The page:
Quitting Smoking is Hard

6 January, 2017| by: Kevin Trieu

Hello there! First off, my apologies for not posting last week. We had the week off, and totally should have planned ahead, but I forgot. Anyways, Happy New Years everyone. I am hoping everyone has a well rested break off and are ready to get back at it, but anyways, onto the main story.

As you all may know, New Years is a time where a lot of people reflect and try to improve themselves for the new year. One of the biggest one’s being losing weight and going to the gym more. Another new years resolution that a lot of people generally have is quitting smoking. Quitting smoking, however, is the hardest resolution to keep, according to a new study by the Royal Society of Public Health in the UK. The study surveyed 2,000 people about their new years resolutions and found that about 8% of those surveyed, planned on quitting smoking. Of those 8%, only 13% ended up smoke-free by the end of year.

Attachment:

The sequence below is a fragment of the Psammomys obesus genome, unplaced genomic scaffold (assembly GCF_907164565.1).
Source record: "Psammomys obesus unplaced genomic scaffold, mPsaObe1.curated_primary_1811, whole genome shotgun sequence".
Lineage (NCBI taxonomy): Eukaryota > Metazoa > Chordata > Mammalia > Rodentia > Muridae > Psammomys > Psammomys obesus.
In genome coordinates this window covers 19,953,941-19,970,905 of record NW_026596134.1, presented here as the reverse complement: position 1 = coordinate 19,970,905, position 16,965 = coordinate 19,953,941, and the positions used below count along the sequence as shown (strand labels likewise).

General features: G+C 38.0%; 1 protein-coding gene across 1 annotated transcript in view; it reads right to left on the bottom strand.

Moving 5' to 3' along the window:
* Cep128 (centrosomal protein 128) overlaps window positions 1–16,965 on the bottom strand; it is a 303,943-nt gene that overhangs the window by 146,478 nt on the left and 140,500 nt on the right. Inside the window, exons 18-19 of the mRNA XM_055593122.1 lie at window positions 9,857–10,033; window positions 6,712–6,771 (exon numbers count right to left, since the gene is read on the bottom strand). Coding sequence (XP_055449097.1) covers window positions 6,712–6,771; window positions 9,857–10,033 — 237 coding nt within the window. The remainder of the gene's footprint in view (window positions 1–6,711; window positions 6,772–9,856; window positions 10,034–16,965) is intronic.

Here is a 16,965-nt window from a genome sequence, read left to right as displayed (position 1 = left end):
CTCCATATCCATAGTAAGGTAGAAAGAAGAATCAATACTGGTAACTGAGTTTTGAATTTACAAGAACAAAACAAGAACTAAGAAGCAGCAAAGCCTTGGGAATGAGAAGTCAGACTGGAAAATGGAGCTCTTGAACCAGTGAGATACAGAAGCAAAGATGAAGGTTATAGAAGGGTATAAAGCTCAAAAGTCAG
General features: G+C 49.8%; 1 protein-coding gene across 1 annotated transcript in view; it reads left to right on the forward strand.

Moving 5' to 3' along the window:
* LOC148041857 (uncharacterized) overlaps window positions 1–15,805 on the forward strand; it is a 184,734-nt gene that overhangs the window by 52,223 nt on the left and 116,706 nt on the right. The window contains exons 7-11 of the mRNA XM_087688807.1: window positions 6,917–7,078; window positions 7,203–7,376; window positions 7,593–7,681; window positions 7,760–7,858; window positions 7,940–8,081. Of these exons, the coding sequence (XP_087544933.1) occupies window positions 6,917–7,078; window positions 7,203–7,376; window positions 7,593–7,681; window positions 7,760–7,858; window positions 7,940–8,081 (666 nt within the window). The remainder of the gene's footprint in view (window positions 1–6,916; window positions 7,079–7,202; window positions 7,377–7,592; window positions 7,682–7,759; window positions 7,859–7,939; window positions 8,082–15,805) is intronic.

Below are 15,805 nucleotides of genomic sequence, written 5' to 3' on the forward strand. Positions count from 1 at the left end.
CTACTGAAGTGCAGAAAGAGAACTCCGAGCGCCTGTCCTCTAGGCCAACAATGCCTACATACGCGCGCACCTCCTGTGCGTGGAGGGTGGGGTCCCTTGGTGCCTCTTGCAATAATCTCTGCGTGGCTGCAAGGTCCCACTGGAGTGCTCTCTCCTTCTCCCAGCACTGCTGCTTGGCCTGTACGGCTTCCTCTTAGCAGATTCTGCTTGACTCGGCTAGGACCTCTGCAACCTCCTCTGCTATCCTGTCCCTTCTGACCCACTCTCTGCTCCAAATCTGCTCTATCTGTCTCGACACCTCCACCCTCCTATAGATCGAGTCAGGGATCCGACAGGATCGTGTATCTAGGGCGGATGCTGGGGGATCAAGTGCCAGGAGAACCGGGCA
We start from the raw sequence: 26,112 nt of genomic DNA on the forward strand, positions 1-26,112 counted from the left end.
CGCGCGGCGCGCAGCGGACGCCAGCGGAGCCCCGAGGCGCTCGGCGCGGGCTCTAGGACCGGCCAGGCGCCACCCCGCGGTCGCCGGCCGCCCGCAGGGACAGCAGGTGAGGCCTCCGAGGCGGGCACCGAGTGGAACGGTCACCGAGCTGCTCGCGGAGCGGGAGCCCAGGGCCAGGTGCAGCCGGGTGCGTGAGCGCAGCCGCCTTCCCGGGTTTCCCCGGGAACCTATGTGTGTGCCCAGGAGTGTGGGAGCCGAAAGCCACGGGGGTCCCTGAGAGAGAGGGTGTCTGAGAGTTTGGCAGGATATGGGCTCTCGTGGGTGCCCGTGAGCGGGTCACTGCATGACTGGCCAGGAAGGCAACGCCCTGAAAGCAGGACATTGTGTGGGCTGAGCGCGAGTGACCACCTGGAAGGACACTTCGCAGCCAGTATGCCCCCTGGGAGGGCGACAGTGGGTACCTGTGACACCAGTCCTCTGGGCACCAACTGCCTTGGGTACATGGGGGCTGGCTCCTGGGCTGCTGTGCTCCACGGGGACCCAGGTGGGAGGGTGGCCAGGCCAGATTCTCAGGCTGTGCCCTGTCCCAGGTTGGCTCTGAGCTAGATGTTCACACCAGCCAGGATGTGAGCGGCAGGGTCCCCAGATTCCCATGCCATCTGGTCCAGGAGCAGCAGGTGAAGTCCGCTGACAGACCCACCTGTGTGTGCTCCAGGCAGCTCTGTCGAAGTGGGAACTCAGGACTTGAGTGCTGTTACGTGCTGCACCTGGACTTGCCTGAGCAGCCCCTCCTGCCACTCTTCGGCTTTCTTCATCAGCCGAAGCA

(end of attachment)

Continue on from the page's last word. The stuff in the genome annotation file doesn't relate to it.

While a very small sample size of smokers, all things considered, it is not surprising that quitting smoking is one of the hardest resolutions to keep. Many people set unattainable goals upon themselves, or just quit after falling back once. It’s important to make sure that you set yourself up for success, by setting reasonable benchmarks for yourself, and making sure that you pick yourself back up again, no matter the setback.

CASAP has plenty of resources to help people quit smoking. For instance, the Asian Smokers Quitline, a free nationwide hotline, based in California, to help people quit smoking that has Chinese, Vietnamese, and Korean languages available. There is also the Illinois Tobacco Quitline, if people want more local help.

What are your New Years Resolutions? Comment down below. Mine was to watch more movies!

Link to the story, here.

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